Step 2: List Your Customers:

Purpose: Keeping a clear record of which customers require virtual IBANs can streamline the setup process and ensure no one is missed.

Action: Review your business operations and identify customers or partners who will be transacting through these virtual IBANs. Create a comprehensive list, noting any specific requirements they might have.

Step 3: Submit Requests:

Purpose: Each virtual IBAN will be linked to a specific customer or transaction type. By submitting individual requests, you ensure that each IBAN is tailored to its intended use.

Action: Using the list from Step 2, submit individual requests to your provider for each virtual IBAN. Ensure you provide all necessary details, such as the customer's name, transaction type, and any other relevant information.

Step 4: Choose Your Payment Processing Method:

Purpose: Different payment processing methods cater to different business needs, from speed to international capabilities.

Action: Research the payment processing options offered by your provider. This might include instant transfers, batch processing, or SWIFT transfers. Consider factors like transaction speed, fees, and international capabilities. Once you've evaluated the options, select the method that best aligns with your company's operational requirements.

💡Did you know? You can open a business account with Statrys if you have a registered business in Hong Kong, Singapore, or the BVI.

Statrys mobile application dashboard showing a total balance in a business account.

How Do Virtual IBAN Accounts Work?

A virtual IBAN, or a virtual account, is a reference number used to send incoming payments to a physical bank account.

Suppose a business processes a large number of international payments. In that case, a virtual IBAN is a practical solution to the complicated process of traditional cross-border and multi-currency money transfers.

Here Is a Quick Scenario

Let's say you are a company owner in France, and your business has customers in different countries around the world, including the United Kingdom, Denmark, Sweden, Brazil, Qatar, and the UAE.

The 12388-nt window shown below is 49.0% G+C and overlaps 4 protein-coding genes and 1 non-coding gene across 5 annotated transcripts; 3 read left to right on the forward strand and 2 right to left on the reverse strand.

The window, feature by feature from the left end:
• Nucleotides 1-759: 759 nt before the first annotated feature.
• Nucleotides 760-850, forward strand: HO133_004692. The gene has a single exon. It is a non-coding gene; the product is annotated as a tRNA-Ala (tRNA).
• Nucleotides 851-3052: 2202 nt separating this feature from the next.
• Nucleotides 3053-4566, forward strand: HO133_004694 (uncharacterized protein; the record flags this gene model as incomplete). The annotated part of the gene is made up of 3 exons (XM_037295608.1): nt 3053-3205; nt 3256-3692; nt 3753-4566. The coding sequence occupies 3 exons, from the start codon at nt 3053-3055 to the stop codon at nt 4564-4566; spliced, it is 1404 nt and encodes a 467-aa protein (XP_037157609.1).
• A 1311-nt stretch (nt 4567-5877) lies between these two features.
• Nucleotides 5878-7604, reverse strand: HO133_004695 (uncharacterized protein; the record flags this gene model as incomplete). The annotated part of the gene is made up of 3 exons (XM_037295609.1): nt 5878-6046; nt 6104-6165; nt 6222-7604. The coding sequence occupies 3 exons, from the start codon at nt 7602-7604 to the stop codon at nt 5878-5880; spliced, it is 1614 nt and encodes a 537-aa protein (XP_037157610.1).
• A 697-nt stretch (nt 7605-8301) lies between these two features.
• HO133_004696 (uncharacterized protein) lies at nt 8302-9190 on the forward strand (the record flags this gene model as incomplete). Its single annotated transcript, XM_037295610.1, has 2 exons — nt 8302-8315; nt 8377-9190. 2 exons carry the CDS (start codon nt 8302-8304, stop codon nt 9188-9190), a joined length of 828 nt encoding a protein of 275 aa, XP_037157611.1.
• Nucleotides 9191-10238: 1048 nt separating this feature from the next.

You would be receiving cross-border payments from these countries in multiple currencies on a regular basis.

Without a virtual IBAN, your clients in Qatar would need additional reference information to make successful payments to France, and customers in Sweden might be charged additional transaction fees for every payment. You might have to open bank accounts in all of those countries.

You would also have to invest extra time, money, and people to monitor incoming payments manually.

However, with a virtual IBAN account, you can create a unique number dedicated to each customer in multiple countries. These accounts would be linked to a master account, and every transaction would be rerouted to the main account of your business.

For example, your UK customers can pay to a local virtual IBAN, and that money would be redirected to your master IBAN, which is tied to your physical bank account in France.

You can also completely manage virtual IBAN online and easily identify incoming payments, which simplifies and streamlines the process of cross-border transactions for your business.

What Are the Benefits of Virtual IBANs?

  • Reduce the cost: a virtual IBAN is less expensive than a normal bank account. Traditional banks typically charge a transaction fee for each international wire transfer. This cost is eliminated with a virtual IBAN.
  • Efficient organisation: each customer can be assigned a unique virtual IBAN account, which makes the reconciliation process easier. 
  • Automated process: All deposits, transfers, and settlements using a virtual IBAN can be automated. This saves business owners a substantial amount of precious time. 
  • Multi-currency transfer: a virtual IBAN facilitates international businesses to transfer funds in multiple currencies and to multiple counties and jurisdictions.
  • One master account: virtual IBAN accounts eliminate the need to set up multiple bank accounts in different regions and countries.

What to Watch Out For

One of the problems with international money transfers is when the information about the receiver's account is filled in incorrectly. This was a significant issue in Europe's traditional cross-border transfer system.

To avoid any inconvenience, you should always be careful with the IBAN.

Between many possible numbers and the vast range of country codes, it is easy to miss a part of an account number for a transaction, which could cause unnecessary delays in the payment or even cause you to lose money.

Use an IBAN calculator to ensure that you're not missing any digits. This is one way to ensure you have a correct IBAN.

💡Tip: Sometimes, an IBAN could be rejected because it contains a different country code than the country where the payment is attempted to be made. This is called IBAN discrimination, which is actually against the SEPA regulation.

FAQs

What is IBAN?

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IBAN is short for International Bank Account Number. This bank account number is used to make and receive payments on a global scale. 

What is the format of an IBAN number?

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What is a virtual IBAN?